Re: aesthetic theory

From: Adam Trowbridge (email suppressed)
Date: Mon May 07 2007 - 19:52:34 PDT

> I just thought my reading suggestions would address the request
better, particularly given that Liam makes reference to fine art.

As I said, I think your approach is sound but I didn't see a reason
for a qualitative comparison to Jack's or anyone else's list.

The Writing of Disaster is an exploration of how one can continue to
write, or begin to write, after humanity's disasters of the early to
mid-20th century. The Tears of Eros explores the vibration between
violence and beauty. (I have no read the Derrida text Jack
suggested). I think the approach, in suggesting these books, is the
difference between defining a thing and suggesting a series of events
that might create a lapse, to suggest reading that might open onto
something new. I don't think you could walk away from Jack's list and
tell someone what aesthetics is but I think you will have covered
vital issues related to contemporary aesthetics.

There are multiple approaches of course but I see nothing better
about yours in comparison to Jack's unless I am misunderstanding the
motive behind asking about aesthetics. What is art? Why do people
make art? What is beauty? Personally, I'm interested in exploring
these questions scientifically and artistically. Artistically, I
think looking to Blanchot, Bataille and Nietzsche, even if they are
not addressing those questions directly (I would argue that they
are), is a sensible approach. Scientifically, which really hasn't
been addressed, I have read a couple things by V.S. Ramachandran in
regards to a neurological theory of art. "A Brief Tour of Human
Consciousness" has only a short chapter that addresses it. I have not
yet read his "The Science of Art: A Neurological Theory of Aesthetic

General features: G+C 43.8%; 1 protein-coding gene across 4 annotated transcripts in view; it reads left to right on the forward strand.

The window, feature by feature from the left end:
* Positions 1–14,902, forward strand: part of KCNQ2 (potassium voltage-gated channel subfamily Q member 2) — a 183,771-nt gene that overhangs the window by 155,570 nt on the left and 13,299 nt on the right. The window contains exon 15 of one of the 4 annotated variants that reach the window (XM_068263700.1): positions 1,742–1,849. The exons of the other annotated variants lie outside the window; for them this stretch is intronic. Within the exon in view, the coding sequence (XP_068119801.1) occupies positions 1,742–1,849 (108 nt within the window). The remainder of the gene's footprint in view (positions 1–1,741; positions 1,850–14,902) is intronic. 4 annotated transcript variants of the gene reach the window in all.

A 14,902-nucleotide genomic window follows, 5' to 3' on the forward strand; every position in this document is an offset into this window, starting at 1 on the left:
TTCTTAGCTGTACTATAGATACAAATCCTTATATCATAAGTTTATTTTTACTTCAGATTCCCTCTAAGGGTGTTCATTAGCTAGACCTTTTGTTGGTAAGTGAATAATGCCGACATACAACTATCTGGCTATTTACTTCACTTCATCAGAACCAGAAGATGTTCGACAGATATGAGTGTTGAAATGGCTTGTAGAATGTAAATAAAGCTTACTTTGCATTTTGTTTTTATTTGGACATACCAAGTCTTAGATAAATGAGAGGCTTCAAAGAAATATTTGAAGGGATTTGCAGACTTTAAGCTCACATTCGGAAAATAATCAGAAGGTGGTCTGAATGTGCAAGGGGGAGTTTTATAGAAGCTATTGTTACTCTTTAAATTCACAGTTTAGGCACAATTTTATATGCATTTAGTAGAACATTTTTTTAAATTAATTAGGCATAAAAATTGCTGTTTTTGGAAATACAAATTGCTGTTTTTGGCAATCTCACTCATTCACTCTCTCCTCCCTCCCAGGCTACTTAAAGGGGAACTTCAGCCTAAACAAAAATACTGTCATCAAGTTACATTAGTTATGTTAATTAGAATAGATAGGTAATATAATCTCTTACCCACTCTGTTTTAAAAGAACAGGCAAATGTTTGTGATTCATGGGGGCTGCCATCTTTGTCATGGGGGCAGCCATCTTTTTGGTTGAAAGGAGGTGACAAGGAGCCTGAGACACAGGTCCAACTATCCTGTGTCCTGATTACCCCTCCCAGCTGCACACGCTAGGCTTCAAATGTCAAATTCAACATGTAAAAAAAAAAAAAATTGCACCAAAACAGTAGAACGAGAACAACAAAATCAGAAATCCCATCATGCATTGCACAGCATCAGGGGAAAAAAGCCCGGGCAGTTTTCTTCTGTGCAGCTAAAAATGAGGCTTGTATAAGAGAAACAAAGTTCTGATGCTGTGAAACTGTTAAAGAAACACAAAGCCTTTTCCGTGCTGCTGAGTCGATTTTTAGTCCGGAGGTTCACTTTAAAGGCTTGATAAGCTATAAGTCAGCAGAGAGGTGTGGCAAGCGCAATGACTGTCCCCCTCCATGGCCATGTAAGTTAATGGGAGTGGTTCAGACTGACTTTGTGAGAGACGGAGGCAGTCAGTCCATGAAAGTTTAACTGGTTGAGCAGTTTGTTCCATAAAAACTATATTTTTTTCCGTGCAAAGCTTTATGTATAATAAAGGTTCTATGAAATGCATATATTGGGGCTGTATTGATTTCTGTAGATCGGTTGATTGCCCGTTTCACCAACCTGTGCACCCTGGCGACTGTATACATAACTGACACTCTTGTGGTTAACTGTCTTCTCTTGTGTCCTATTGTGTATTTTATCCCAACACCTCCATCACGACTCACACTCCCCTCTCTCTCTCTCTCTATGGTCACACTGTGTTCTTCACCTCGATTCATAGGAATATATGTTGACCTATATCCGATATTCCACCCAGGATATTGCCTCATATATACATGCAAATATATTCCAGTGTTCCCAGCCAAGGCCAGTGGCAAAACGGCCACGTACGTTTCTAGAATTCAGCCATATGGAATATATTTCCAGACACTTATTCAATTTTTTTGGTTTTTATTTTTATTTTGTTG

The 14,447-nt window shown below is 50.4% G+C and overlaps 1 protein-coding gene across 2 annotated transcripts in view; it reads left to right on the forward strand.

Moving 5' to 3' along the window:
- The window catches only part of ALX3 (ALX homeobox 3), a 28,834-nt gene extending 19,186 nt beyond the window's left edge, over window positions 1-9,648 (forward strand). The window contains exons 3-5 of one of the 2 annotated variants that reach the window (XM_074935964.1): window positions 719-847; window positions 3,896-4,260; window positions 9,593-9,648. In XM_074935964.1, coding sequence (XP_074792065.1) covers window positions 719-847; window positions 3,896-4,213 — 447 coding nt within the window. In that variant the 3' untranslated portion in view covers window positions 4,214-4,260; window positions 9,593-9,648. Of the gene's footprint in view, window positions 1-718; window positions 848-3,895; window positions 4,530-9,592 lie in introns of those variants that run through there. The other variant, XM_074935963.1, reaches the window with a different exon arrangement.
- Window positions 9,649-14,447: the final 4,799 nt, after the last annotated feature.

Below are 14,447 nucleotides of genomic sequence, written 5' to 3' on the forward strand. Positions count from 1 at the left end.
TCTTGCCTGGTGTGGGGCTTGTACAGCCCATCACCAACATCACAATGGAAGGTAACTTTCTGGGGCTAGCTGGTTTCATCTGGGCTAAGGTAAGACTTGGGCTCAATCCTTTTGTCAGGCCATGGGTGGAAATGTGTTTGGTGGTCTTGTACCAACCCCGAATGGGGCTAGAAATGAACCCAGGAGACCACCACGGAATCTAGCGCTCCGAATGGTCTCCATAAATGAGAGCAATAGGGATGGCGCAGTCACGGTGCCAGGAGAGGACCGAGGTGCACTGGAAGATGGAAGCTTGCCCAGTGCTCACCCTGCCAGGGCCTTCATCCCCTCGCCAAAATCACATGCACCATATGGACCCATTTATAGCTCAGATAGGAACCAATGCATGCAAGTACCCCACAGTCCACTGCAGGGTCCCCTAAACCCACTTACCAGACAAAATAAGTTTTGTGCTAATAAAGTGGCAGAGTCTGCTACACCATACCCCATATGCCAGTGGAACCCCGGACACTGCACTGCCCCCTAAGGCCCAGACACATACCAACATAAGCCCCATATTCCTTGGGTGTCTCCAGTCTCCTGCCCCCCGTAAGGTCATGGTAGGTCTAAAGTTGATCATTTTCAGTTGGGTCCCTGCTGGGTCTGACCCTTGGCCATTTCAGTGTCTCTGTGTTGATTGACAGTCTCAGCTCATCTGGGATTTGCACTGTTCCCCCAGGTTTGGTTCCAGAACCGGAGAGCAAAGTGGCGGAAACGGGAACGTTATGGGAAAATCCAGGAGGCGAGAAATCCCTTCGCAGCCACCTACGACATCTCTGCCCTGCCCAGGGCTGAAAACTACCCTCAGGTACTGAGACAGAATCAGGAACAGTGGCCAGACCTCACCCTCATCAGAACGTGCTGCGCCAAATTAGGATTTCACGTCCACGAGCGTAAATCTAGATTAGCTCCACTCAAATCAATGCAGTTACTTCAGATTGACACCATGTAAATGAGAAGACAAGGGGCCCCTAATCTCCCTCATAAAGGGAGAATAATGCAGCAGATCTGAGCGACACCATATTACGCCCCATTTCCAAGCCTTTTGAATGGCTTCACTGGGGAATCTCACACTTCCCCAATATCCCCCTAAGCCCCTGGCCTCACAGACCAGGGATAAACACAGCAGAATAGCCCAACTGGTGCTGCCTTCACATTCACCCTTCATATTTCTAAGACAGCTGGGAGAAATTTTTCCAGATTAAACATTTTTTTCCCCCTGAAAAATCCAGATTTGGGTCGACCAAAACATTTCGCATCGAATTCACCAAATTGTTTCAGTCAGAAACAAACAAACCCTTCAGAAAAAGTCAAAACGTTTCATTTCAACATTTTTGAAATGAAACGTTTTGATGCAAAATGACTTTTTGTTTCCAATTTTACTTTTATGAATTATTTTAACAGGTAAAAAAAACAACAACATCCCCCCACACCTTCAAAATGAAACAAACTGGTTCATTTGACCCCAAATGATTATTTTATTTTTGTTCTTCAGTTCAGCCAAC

Adam Trowbridge
email suppressed

On May 7, 2007, at 7:55 PM, Bernard Roddy wrote:

Thank you, Adam. I didn't mean to devalue Jack's suggestions, to
control the conversation, or to recommend reading at the cost of
making. Actually, I would prefer to read work he includes as
recommendations to any of the writing addressed to what I think of as
"aesthetics." I just thought my reading suggestions would address
the request better, particularly given that Liam makes reference to
fine art. I have read a couple essays by Blanchot, one of which is
an excellent discussion of Sade. As far as I know, he does not talk
about visual art. I could be wrong, but I believe the book, The
Writing of the Disaster, is not a discussion of visual art. I have
Bataille's book, The Tears of Eros, which is about the history of
art, but I think he restricts himself to figurative historical
painting, and this seems to be his only writing on visual art. I
don't think it's very substantial or serves an interest in aesthetics
very well. It's true that my suggestions are all art
  historical and not particularly inspirational. As far as I can
tell, this is basically the fate of aesthetics. It's also true that
there's a series of publications that includes writers like Emmanuel
Levinas and that is called "Crossing Aesthetics." I have yet to
understand just what these texts have to do with aesthetics.
Whatever the connection, they are certainly worth reading as an artist.


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